Apache Phoenix: Use Cases and New Features

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James Taylor (Salesforce) and Maryann Xue (Intel)

This talk with be broken into two parts: Phoenix use cases and new Phoenix features. Three use cases will be presented as lightning talks by individuals from 1) Sony about its social media NewsSuite app, 2) eHarmony on its matching service, and 3) Salesforce.com on its time-series metrics engine. Two new features will be discussed in detail by the engineers who developed them: ACID transactions in Phoenix through Apache Tephra. and cost-based query optimization through Apache Calcite. The focus will be on helping end users more easily develop scalable applications on top of Phoenix.

Published in: Software

Apache Phoenix: Use Cases and New Features

  1. 1. Use Cases and New Features @ApachePhoenix http://phoenix.apache.org V5
  2. 2. Agenda • Phoenix Use Cases – Argus: Time-series data with Phoenix (Tom Valine, Salesforce.com) – Five major tips to maximize performance on a 200+ SQL HBase/Phoenix cluster (Masayasu Suzuki, Sony) – Phoenix & eHarmony, a perfect match (Vijay Vangapandu, eHarmony) • What’s new in Phoenix – ACID Transactions with Tephra (Poorna Chandra, Cask) – Cost-based Query Optimization with Calcite (Maryann Xue, Intel) • Q & A – PhoenixCon tomorrow 9am-1pm @ Salesforce.com, 1 Market St, SF
  3. 3. Argus: Time-series data with Phoenix Tom Valine Salesforce.com
  4. 4. OpenTSDB Limitations OpenTSDB is good, but we need more •Tag Cardinality – Total number of tags per metric is limited to 8 – Performance decreases drastically as tag values increase. •UID Exhaustion – Hard limit of 16M UIDs •Ad hoc querying not possible – Join to other data sources – Joins of time series and events – Simplification of Argus’ transform grammar
  5. 5. Phoenix-backed Argus TSDB Service • 3 day hackathon • Modeled metric as Phoenix VIEW – Leverage ROW_TIMESTAMP optimization • Tag values inlined in row key – Uses SKIP_SCAN filter optimization – Allows for secondary indexes on particular metric + tags • Metric and tag names managed outside of data as metadata • Eventually leverage Drillix (Phoenix + Drill) – Cross cluster queries – Joins to other data sources
  6. 6. Write Performance Using 2 clients to write in parallel. Phoenix is using 10 writer threads per client
  7. 7. Read Performance • Metrics with one tag (60 distinct values) – OpenTSDB and Phoenix performance comparable for small aggregations – Phoenix outperforms OpenTSDB as aggregation size increases
  8. 8. Disk usage • Phoenix & OTSDB use approximately the same amount of space with FAST_DIFF and Snappy compression
  9. 9. Five major tips to maximize performance on a 200+ SQL HBase/Phoenix cluster Masayasu “Mas” Suzuki Shinji Nagasaka Takanari Tamesue Sony Corporation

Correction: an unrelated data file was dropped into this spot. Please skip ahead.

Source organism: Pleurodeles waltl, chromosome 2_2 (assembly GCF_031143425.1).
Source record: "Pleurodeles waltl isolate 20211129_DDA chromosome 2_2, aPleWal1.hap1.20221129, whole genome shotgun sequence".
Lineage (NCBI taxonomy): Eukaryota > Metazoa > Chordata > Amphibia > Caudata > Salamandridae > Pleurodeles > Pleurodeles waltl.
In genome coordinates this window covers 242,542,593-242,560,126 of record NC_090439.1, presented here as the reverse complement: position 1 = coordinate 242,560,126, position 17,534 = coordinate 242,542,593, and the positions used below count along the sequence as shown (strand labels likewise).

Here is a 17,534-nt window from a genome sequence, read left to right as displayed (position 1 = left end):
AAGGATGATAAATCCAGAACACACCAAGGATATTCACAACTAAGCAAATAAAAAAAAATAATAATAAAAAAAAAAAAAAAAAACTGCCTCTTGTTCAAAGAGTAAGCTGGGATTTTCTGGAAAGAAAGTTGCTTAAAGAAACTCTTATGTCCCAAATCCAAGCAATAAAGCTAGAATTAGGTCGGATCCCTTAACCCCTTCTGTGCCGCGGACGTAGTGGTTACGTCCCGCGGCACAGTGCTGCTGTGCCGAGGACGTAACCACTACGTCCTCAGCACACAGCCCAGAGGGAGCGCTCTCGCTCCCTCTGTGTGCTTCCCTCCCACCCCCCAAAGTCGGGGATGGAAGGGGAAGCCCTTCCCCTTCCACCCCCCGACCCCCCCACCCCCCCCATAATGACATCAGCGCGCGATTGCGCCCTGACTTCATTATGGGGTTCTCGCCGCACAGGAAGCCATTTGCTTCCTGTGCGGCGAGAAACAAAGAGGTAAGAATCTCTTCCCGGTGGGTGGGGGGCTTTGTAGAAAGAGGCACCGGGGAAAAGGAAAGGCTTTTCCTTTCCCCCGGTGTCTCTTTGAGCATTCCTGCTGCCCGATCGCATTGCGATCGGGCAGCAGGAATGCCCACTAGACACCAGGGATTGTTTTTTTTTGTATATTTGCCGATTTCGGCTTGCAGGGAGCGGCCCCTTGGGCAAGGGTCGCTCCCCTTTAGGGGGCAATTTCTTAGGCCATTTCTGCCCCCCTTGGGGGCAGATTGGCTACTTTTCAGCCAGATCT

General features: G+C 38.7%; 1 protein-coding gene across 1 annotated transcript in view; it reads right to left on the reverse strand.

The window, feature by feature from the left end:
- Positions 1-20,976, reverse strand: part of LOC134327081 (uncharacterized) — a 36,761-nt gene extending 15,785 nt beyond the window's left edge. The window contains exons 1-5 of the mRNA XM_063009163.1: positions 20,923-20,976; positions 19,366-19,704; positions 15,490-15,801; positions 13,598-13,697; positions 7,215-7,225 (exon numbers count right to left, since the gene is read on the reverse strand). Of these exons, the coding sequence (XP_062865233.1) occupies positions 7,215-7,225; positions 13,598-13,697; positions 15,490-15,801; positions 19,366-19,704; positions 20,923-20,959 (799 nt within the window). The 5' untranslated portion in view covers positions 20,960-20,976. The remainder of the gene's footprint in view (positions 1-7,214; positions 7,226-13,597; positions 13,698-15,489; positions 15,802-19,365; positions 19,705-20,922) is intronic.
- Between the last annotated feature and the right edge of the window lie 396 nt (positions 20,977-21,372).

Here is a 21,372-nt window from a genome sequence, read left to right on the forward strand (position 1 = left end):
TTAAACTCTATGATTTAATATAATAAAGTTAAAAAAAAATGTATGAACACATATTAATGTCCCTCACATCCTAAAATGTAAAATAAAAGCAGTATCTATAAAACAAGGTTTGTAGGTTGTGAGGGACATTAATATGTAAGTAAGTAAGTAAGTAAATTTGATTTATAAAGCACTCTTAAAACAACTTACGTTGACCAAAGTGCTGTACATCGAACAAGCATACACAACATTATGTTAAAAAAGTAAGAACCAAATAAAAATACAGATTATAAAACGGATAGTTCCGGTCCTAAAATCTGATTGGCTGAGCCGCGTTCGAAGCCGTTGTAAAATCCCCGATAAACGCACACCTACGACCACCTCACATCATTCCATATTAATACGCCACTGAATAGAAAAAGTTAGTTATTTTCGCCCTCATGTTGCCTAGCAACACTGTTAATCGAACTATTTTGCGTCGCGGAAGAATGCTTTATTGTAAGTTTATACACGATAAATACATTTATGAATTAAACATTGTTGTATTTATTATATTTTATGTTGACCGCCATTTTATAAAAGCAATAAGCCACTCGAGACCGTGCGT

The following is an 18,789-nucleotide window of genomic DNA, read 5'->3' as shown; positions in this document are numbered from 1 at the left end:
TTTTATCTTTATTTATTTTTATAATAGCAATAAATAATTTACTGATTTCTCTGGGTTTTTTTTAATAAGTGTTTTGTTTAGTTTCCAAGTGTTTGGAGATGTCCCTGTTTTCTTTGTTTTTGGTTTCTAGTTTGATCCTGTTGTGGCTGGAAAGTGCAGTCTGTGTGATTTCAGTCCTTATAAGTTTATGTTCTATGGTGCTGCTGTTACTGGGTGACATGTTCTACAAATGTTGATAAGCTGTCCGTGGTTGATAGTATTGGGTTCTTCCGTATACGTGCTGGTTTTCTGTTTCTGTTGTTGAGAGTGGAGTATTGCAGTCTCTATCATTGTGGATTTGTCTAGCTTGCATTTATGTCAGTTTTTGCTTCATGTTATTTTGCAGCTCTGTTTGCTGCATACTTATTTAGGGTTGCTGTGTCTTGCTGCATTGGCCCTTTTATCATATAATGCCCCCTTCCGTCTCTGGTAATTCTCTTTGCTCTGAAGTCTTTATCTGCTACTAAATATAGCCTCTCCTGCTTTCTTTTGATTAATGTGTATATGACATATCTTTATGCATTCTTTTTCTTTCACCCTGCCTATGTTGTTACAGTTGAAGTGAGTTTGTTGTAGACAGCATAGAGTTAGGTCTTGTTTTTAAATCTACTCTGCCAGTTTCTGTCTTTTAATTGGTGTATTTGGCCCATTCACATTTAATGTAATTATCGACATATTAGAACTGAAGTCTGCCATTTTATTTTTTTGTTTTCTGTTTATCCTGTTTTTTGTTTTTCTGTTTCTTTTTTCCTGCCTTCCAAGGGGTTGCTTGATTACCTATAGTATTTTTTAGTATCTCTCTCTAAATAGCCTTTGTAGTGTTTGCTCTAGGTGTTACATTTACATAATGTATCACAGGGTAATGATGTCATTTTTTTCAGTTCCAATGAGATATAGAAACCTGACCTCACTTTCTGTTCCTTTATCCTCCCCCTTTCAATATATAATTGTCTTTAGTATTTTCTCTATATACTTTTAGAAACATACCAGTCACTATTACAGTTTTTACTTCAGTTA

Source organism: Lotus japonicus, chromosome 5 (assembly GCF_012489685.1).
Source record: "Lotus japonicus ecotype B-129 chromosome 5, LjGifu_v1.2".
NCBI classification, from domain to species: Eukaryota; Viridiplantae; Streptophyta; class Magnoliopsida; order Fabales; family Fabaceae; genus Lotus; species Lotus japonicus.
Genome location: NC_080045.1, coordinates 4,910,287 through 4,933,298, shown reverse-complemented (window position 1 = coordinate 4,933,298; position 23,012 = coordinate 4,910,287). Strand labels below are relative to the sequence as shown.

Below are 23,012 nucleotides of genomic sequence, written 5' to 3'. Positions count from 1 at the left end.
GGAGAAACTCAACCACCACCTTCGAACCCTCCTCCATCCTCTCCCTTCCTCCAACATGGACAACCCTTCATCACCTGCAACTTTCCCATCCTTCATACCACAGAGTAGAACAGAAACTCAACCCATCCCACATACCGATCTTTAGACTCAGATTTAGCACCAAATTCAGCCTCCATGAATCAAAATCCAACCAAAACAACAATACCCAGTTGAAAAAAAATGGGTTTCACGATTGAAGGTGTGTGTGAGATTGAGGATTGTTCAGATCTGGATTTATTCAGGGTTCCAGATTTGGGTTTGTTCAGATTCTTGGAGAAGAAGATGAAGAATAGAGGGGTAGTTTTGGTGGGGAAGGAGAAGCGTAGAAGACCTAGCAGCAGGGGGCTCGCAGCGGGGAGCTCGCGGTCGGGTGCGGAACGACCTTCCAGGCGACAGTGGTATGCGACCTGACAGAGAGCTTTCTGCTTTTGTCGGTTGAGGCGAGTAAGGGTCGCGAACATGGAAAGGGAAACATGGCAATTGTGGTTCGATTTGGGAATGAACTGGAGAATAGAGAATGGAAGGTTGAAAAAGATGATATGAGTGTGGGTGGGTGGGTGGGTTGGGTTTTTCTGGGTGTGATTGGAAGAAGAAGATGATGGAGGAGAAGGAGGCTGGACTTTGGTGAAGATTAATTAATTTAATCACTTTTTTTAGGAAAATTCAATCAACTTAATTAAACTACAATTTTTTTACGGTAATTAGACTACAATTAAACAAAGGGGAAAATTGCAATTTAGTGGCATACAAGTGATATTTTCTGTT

10. 10. Who we are, and why we chose HBase/Phoenix • We are DevOps members from Sony’s News Suite team http://socialife.sony.net/ • HBase/Phoenix was chosen because of a. Scalability, b. SQL compatibility, and c. secondary indexing support
  11. 11. Our use case
  12. 12. Performance test apparatus & results • Test apparatus • Test results Specs Number of records 1.2 billion records (1 KB each) Number of indexes 8 orthogonal indexes Servers 3 Zookeepers (Zookeeper 3.4.5, m3.xlarge x 3) 3 HMaster servers (hadoop 2.5.0, hbase 0.98.6, Phoenix 4.3.0, m3.xlarge x 3) 200 RegionServers (hadoop 2.5.0, hbase 0.98.6, Phoenix 4.3.0, r3.xlarge x 199, c4.8xlarge x 1) Clients 100 x c4.xlarge Results Number of queries 51,053 queries/sec Response time (average) 46 ms
  13. 13. Five major tips to maximize performance using HBase/Phoenix Ordered by effectiveness (most effective on the very top) – An extra RPC is issued when the client runs a SQL statement that uses a secondary index – Using SQL hint clause can mitigate this – From Ver. 4.7, changing “UPDATE_CACHE_FREQUENCY” may also work (we have yet to test this) – A memory rich node should be selected for use in RegionServers so as to minimize disk access – As an example, running major compaction and index creation simultaneously should be avoided Details will be presented at the PhoenixCon tomorrow (May 25) 2. Use memories aggressively 1. Use SQL hint clause when using a secondary index 4. Scale-out instead of scale-up 3. Manually split Region files if possible but never over split them 5. Avoid running power intensive tasks simultaneously
  14. 14. Vijay Vangapandu Principal Platform Engineer
  15. 15. eHarmony and Phoenix a perfect match NEED FOR ● Handling 30+ Million events during Batch Run ● Serving low latency queries on 16+ Billion records 75th% - 800MS 95th% - 2Sec 99th% - 4Sec
  16. 16. eHarmony and Phoenix a perfect match LAMBDA FOR THE SAVE • Layered architecture provides fault tolerance • Hbase as batch storage for write throughput with reasonable read latency • Apache Phoenix as query layer to work with complex queries with confidence • Redis as speed layer cache
  17. 17. eHarmony and Phoenix a perfect match PERFORMANCE Phoenix/HBase goes live Get Matches API Response Times Phoenix/HBase goes live Save Match API Response Times
  18. 18. eHarmony and Phoenix a perfect match • Highly Consistent and fault tolerant • Need for store level filtering and sorting • Apache Phoenix helped us build an abstract high performance query layer on top of Hbase. • Eased the development process. • Reduced boiler plate code, which provides maintainability. • Build complex queries with confidence. • Secondary indexes. • JDBC connection. • Good community support WHY HBASE AND PHOENIX HBASE APACHE PHOENIX
  19. 19. eHarmony and Phoenix a perfect match JAVA ORM LIBRARY(PHO) • Apache Phoenix helped us build PHO (Phoenix-HBase ORM) • PHO provides ability to annotate your entity bean and provides interfaces to build DSL like queries. Disjunction disjunction = new Disjunction(); for (int statusFilter : statusFilters) { disjunction.add(Restrictions.eq("status", statusFilter)); } QueryBuilder.builderFor(FeedItemDto.class).select() .add(Restrictions.eq("userId", userId)) .add(Restrictions.gte("spotlightEnd", spotlightEndDate)) .add(disjunction) .setReturnFields(projection) .addOrder(orderings) .setMaxResults(maxResults) .build();